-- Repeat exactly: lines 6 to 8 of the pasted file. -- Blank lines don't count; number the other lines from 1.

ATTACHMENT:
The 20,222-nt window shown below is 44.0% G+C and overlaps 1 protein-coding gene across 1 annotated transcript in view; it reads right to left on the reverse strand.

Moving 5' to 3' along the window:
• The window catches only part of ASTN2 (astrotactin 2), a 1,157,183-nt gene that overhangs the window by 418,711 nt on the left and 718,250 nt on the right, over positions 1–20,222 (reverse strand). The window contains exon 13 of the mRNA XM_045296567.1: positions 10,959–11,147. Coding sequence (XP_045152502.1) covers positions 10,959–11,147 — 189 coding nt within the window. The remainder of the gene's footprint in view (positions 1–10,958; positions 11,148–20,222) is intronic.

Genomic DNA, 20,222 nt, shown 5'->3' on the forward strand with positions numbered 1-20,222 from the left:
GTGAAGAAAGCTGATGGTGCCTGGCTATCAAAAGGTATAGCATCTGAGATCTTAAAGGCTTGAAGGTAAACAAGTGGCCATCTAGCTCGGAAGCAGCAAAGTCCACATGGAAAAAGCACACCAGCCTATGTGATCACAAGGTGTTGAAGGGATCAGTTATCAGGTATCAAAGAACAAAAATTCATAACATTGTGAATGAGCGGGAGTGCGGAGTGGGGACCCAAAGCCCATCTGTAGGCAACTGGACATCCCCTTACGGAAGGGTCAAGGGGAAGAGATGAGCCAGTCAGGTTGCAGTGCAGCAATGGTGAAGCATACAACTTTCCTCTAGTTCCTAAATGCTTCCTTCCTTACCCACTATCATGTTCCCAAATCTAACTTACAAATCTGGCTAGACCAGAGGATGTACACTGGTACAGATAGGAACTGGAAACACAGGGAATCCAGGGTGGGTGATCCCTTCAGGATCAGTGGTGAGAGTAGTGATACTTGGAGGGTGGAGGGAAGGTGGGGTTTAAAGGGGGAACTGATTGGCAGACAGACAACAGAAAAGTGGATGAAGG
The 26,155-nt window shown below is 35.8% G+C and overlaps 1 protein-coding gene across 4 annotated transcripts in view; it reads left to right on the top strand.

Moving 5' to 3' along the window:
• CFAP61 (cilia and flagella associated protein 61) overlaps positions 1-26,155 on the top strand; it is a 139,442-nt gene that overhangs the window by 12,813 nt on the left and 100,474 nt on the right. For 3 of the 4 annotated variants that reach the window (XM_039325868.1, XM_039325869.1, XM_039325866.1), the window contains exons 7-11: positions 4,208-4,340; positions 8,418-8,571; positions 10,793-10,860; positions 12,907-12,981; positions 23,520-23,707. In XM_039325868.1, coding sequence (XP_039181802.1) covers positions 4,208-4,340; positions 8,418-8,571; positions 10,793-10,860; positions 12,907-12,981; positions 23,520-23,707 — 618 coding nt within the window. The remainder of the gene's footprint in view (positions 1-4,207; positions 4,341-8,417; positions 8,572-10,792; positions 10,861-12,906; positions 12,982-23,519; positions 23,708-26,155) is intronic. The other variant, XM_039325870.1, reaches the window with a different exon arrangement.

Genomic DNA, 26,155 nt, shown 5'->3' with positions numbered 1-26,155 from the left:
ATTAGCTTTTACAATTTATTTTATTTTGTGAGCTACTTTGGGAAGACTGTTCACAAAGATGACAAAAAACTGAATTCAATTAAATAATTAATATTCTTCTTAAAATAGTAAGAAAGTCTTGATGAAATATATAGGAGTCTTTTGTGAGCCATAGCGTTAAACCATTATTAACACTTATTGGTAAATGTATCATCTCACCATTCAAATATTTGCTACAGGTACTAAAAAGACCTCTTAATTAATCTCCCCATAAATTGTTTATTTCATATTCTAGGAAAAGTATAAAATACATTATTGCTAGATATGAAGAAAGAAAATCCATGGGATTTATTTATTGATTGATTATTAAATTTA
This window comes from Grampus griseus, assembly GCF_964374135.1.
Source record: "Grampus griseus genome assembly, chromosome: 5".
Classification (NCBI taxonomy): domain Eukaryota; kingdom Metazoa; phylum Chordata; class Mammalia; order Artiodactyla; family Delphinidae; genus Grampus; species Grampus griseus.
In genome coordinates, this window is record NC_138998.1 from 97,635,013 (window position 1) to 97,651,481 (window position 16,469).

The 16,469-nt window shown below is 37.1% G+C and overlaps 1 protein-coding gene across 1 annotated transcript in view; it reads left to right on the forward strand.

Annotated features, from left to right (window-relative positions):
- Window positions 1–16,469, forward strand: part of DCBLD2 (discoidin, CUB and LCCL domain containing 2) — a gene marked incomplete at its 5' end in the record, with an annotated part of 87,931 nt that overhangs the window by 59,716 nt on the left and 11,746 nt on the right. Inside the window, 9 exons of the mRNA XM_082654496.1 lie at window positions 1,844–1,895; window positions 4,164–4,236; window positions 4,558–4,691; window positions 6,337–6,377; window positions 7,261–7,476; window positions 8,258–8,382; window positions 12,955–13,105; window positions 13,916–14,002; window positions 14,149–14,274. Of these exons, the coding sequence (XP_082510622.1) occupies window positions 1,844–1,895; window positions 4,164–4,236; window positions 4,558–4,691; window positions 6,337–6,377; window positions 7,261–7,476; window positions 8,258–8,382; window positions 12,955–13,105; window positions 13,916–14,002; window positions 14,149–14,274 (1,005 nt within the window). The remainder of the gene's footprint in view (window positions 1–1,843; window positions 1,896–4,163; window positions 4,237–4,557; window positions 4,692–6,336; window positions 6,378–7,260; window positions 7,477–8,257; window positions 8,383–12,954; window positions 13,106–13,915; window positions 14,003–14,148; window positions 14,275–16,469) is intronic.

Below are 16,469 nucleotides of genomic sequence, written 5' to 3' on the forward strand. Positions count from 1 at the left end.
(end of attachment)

The 26,155-nt window shown below is 35.8% G+C and overlaps 1 protein-coding gene across 4 annotated transcripts in view; it reads left to right on the top strand.

Moving 5' to 3' along the window:
• CFAP61 (cilia and flagella associated protein 61) overlaps positions 1-26,155 on the top strand; it is a 139,442-nt gene that overhangs the window by 12,813 nt on the left and 100,474 nt on the right. For 3 of the 4 annotated variants that reach the window (XM_039325868.1, XM_039325869.1, XM_039325866.1), the window contains exons 7-11: positions 4,208-4,340; positions 8,418-8,571; positions 10,793-10,860; positions 12,907-12,981; positions 23,520-23,707. In XM_039325868.1, coding sequence (XP_039181802.1) covers positions 4,208-4,340; positions 8,418-8,571; positions 10,793-10,860; positions 12,907-12,981; positions 23,520-23,707 — 618 coding nt within the window. The remainder of the gene's footprint in view (positions 1-4,207; positions 4,341-8,417; positions 8,572-10,792; positions 10,861-12,906; positions 12,982-23,519; positions 23,708-26,155) is intronic. The other variant, XM_039325870.1, reaches the window with a different exon arrangement.